Bridging the Gap – How the Honoring Elders Project Brings Generations Together with Storytelling

Honoring Elders Project Green Bay

It’s easy to point a critical finger at society and talk about “how things once were” (I’m only 30 and even I have said that).

Most of these arguments about the decline of our character do have some validity to them, but the discussion usually stops there. We seldom dig deeper into the lives and stories of people who lived during “the good old days.”

Kara Counard decided to create a new ending to this conversation. She uses her skills as a professional photographer to give back to the Green Bay community by pairing together elementary aged kids and the elderly through ‘storytelling photography’ with the Honoring Elders Project.

The format is simple: Teach a 5th grade class some interviewing skills and photography basics for a few weeks, bring them into an assisted living community, and pair them up with a resident.

As they conduct their interviews, the kids hear living history right from people who live in their own town, and authentic friendships are born.

The students take pictures of their subjects, interview them, and make a book about their lives. Then, they follow up with a visit later on in the school year to share their book with their partner and give it to them as a gift.

It’s really a win-win situation, because all parties involved walk away with so much. The students not only receive lessons in interviewing, shorthand note-taking, and photography basics (natural light, composition), but they are given the freedom to experiment artistically as well.

They walk away with confidence after interviewing a stranger/community member who often becomes their friend. The elderly are given a new purpose, and their importance to Green Bay is affirmed.

Honoring Elders book

Sharing a finished book with the Honoring Elders Project

This project was birthed after Kara completed other projects involving both the elderly and youth.

In 2011, her ‘101 Women Project’ featured 101 women (of all ages) from the Green Bay area, and pictured each woman where she felt most at home. In 2012, the Art Garage featured Kara’s ‘Women over 90’, a work which featured 33 women in our region who were at least 90 years old, and showcased both their beauty and the mark that they have left in the Green Bay area.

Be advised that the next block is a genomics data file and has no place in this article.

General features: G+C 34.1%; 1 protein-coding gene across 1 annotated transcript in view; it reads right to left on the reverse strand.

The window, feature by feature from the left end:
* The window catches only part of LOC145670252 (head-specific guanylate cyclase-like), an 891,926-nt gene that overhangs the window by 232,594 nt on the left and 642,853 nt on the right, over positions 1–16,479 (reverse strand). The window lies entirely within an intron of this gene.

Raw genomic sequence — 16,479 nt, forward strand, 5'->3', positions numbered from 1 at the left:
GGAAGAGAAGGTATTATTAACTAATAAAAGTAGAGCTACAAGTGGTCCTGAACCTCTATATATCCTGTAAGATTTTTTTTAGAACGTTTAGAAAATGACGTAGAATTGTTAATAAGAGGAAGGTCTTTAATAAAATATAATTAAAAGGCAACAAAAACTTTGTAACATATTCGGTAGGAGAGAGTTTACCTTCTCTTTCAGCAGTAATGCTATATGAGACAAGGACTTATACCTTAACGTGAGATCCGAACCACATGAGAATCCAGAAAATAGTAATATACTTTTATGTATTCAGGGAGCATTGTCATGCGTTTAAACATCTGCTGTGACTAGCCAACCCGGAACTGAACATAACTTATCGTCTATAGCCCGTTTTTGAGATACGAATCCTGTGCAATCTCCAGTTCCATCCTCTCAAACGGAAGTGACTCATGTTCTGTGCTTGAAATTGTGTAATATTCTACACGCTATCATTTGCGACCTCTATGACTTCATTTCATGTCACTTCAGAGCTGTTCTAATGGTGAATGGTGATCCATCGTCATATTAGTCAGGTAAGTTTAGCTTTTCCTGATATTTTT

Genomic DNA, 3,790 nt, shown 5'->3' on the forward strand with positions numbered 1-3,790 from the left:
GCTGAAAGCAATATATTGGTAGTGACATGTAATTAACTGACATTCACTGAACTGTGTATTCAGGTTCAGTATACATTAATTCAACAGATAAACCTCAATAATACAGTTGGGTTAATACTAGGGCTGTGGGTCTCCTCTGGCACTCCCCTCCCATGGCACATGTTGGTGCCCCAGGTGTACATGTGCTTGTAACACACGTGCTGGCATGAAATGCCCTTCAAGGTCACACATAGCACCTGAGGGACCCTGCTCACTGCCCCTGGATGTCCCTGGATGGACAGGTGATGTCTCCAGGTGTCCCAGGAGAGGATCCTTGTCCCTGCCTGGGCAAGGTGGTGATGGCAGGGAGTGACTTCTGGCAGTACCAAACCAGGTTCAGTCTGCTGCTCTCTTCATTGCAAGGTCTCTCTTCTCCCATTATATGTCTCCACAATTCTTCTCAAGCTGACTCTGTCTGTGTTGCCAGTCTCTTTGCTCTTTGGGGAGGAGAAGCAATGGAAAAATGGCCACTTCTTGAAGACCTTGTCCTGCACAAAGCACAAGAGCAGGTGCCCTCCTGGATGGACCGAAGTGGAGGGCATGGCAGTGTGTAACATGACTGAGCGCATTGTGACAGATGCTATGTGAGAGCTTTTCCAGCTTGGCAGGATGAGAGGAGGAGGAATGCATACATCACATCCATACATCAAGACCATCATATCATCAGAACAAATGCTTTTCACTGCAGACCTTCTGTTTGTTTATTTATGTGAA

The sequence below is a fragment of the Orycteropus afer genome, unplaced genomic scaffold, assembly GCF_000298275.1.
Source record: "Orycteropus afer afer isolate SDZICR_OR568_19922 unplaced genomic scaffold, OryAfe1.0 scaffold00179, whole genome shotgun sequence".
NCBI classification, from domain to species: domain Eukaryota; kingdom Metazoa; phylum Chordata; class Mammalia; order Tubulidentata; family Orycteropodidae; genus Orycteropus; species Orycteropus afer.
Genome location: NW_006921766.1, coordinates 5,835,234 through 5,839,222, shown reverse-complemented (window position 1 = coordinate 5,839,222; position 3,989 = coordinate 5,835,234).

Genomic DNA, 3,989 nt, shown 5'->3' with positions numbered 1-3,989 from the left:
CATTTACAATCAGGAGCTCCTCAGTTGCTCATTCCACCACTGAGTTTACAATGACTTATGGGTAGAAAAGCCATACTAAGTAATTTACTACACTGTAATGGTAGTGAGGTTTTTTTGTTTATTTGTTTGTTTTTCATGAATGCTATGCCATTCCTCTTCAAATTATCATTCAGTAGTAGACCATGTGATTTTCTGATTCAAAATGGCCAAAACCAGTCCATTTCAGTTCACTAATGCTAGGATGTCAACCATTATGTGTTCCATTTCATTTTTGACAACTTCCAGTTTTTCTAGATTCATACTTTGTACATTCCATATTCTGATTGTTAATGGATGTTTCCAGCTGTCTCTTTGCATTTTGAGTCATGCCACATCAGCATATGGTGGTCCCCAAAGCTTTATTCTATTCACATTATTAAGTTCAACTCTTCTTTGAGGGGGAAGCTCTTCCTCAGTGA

These experiences involved not only capturing images of people, but also hearing their stories. That’s what inspired the idea for the Honoring Elders Project. Kara found a way to use cameras and conversations to create a learning experience for kids, as well as something that makes our community stronger.

When trying to convey what types of tangible connections are made through this interview and book-making process, Kara mentions, “I don’t feel like my words could say these things adequately,” and I’d have to agree.

Connections are felt more than described, and the response from the students says it all. Kara mentions that the students walk away excited, telling each other about the stories that they have heard and their ideas for what their book should look like.

Kara has taken a powerful lesson away from these projects. The elderly aren’t just playing bingo and waiting to pass on. They are the foundations of everything we see in our region on a daily basis.

For example, she can’t drive by the McDonald’s/Taco Bell plaza on the GV/172 exit without thinking of the prisoner from the Reformatory who hid in the barn that once stood there – until the dogs found him. She met the woman who was instrumental in making sure the Apostle Islands were recognized as a national shoreline, and she also interviewed the mother of the manager of Bon Jovi (and yes, she still goes to their concerts).

Many of these residents were involved in a war-time era that is now somewhat removed from our lives. Some of them hid alcohol from the Feds during the prohibition. Others gave stories of how towns in our area started.

When they were students themselves, many of them juggled speaking a native language at home, while learning English in school. A few mentioned going back to school later in life because they felt their children knew more than they did. Still others were taken out of school despite being top of their class because they were needed at home (not something you would see happening today).

WhooNEW wouldn’t exist without stories like that, and neither would the Honoring Elders Project.

Kara Counard does all of her work for the project on a volunteer basis. You can help keep this community project alive by donating cameras – or if you’re a teacher – signing up your class to work with her.

These incredible residents live right here in our area, and the fact that our youth are now befriending them and preserving their stories is a treasure that we should be proud of and thankful for.

Honoring Elders Hug

How to Get Involved with the Honoring Elders Project

If you’d like to volunteer your time, donate equipment or get your class/school involved with the Honoring Elders Project, use the information below to contact Kara Counard.

Watch a Video Featuring the Honoring Elders Project

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